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Journal of Craniovertebral Junction and Spine
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Year : 2011  |  Volume : 2  |  Issue : 2  |  Page : 103-104  

Large ventral foramen magnum meningioma: Retrosigmoid suboccipital approach

Suraksha Hospital, Prajasakti Nagar, Vijayawada, Andhra Pradesh, India

Date of Web Publication24-Aug-2012

Correspondence Address:
Rajesh K Ghanta
Suraksha Hospital, Prajasakti Nagar, Vijayawada - 520 010, Andhra Pradesh
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Source of Support: None, Conflict of Interest: None

DOI: 10.4103/0974-8237.100081

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How to cite this article:
Ghanta RK, Mohammad A. Large ventral foramen magnum meningioma: Retrosigmoid suboccipital approach. J Craniovert Jun Spine 2011;2:103-4

How to cite this URL:
Ghanta RK, Mohammad A. Large ventral foramen magnum meningioma: Retrosigmoid suboccipital approach. J Craniovert Jun Spine [serial online] 2011 [cited 2023 Mar 21];2:103-4. Available from: https://www.jcvjs.com/text.asp?2011/2/2/103/100081


Foramen magnum meningiomas(FMMs) are rare tumors accounting for 1.8-3.2% of all meningiomas. [1] FMMs are challenging tumors because of their relation to medulla oblongata, lower cranial nerves and vertebral artery.

We report the case of a seventy-year-old female who presented with history of neck pain and weakness in all four limbs for three months. Neurological examintaion showed quadriparesis with grade 4/5 power, hypertonia and hyperreflexia. Two days before surgery, she devoloped urinary retention and was catheterized. Magnetic resonance imaging (MRI) revealed a large ventral foramen magnum meningioma of size 3.5 × 2.8 × 3.2 cm severely compressing the brainstem [Figure 1].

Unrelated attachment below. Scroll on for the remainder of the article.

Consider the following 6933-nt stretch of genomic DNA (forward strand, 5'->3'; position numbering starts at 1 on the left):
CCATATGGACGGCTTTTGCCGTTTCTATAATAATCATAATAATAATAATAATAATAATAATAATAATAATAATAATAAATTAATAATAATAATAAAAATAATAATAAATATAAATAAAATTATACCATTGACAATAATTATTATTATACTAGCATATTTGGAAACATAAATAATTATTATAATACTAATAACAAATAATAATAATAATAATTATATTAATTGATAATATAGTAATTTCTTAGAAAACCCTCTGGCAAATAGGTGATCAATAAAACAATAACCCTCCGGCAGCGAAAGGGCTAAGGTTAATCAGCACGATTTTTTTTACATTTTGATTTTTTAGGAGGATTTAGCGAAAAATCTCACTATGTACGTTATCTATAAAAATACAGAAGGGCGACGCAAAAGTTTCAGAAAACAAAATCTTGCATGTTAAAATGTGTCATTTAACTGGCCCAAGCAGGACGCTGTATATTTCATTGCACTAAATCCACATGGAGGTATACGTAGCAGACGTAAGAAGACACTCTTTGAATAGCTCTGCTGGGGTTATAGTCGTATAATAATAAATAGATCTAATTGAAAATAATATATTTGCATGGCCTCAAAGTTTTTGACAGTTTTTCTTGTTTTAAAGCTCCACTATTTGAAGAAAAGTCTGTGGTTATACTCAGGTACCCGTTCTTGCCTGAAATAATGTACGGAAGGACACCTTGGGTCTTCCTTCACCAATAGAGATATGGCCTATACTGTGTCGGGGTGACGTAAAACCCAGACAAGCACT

Figure 1: Pre operative MRI showing large ventral foramen magnum meningioma severely compressing the brainstem

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Surgery was done in supine position with head turned to the left and fixed in sugita head frame. The tumor was approached by a linear incision of 9 cm, behind the mastoid process. Right retromastoid suboccipital craniectomy was done. Bone removal was done laterally till the sigmoid sinus was exposed and inferiorly including the foramen magnum. No resection of the occipital condyle was done. Dura was opened in cruiciate manner. Intraoperatively brainstem was severely stretched posteriorly by the tumor. Vertebral artery was seen adjacent to the base of the tumor. Tumor was soft to firm in consistency and intial debulking of the tumor was done.Total excision of the tumor was done(Simpson grade-2) with minimal handling of the brainstem as the tumor size provided great space for microsurgical removal. Post operatively, patient had transient lower cranial nerve palsy and mild left hemiparesis which recovered completely. Post operative MRI revealed complete excision of FMM [Figure 2]. Neurological examintaion at one year follow-up revealed power of 4+/5 on the left side and no cranial nerve deficits.
Figure 2: Post operative MRI showing complete resection of tumor